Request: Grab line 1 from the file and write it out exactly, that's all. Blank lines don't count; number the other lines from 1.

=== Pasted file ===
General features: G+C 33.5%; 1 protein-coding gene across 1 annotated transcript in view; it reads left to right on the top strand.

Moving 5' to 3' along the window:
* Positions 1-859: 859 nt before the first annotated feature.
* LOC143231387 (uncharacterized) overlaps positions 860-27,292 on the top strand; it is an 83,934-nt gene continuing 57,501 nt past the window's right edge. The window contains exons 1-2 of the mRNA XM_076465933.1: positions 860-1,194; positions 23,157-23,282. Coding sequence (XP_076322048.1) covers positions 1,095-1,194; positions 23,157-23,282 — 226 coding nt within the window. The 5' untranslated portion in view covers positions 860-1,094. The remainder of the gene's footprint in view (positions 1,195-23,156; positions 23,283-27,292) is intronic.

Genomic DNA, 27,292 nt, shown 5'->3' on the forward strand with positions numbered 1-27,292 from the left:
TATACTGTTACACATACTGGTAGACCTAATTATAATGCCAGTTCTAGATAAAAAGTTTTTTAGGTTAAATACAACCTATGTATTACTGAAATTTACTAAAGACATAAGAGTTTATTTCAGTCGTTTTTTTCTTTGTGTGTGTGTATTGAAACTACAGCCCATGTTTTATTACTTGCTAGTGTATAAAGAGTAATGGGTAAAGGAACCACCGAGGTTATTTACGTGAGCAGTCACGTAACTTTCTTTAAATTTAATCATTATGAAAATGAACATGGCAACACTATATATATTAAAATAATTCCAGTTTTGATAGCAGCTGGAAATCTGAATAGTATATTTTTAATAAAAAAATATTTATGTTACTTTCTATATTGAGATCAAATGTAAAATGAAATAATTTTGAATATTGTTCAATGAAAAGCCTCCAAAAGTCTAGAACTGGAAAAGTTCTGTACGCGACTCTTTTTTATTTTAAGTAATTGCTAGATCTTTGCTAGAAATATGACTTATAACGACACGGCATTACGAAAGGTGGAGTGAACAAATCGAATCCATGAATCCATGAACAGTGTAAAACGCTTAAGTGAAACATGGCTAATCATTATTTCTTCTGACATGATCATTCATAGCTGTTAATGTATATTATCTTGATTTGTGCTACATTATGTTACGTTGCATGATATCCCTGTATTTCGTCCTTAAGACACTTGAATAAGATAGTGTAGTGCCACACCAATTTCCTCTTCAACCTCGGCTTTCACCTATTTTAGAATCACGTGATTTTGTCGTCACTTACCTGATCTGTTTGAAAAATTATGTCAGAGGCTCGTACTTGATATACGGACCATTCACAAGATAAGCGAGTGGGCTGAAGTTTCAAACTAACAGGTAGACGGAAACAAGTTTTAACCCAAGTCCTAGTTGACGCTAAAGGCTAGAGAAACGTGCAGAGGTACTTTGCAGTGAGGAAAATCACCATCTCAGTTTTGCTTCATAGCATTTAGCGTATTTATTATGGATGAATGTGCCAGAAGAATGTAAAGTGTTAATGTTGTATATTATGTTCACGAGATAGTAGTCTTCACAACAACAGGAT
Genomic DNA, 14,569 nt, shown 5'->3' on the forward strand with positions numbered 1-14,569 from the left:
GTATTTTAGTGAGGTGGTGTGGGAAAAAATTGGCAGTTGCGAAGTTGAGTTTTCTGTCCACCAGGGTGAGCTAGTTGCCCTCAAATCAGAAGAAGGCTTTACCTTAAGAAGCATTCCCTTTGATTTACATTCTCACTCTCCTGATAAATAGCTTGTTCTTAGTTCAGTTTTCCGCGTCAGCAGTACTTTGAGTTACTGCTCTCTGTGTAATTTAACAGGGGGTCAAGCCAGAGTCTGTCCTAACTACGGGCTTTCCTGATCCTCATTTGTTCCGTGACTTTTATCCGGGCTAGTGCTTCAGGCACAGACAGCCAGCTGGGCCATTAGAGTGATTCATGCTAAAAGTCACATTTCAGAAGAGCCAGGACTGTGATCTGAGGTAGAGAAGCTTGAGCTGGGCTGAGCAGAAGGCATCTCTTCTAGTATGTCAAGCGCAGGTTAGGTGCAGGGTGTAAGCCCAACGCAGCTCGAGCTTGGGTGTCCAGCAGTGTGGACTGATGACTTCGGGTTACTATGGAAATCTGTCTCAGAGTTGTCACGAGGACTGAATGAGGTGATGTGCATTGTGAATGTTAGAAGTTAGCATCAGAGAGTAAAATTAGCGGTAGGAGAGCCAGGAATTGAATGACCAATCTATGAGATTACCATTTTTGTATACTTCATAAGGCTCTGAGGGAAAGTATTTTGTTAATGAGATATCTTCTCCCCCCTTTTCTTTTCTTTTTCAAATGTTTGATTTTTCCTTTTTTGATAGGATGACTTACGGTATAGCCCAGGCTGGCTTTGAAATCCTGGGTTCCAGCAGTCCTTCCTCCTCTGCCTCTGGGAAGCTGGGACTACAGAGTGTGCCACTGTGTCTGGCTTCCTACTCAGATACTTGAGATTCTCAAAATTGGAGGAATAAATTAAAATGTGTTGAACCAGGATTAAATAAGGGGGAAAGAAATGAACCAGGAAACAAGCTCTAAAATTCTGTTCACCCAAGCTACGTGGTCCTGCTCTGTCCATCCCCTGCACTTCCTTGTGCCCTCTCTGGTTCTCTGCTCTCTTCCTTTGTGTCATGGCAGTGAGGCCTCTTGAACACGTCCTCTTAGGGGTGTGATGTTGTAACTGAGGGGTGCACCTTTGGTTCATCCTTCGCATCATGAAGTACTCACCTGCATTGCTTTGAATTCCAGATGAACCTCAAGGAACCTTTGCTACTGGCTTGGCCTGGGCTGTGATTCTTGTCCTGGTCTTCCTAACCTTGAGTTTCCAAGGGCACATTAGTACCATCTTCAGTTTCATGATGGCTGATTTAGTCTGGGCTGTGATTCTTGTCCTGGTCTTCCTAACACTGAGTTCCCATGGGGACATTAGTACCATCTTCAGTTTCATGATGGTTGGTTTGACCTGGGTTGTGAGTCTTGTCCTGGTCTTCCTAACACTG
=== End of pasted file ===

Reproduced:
General features: G+C 33.5%; 1 protein-coding gene across 1 annotated transcript in view; it reads left to right on the top strand.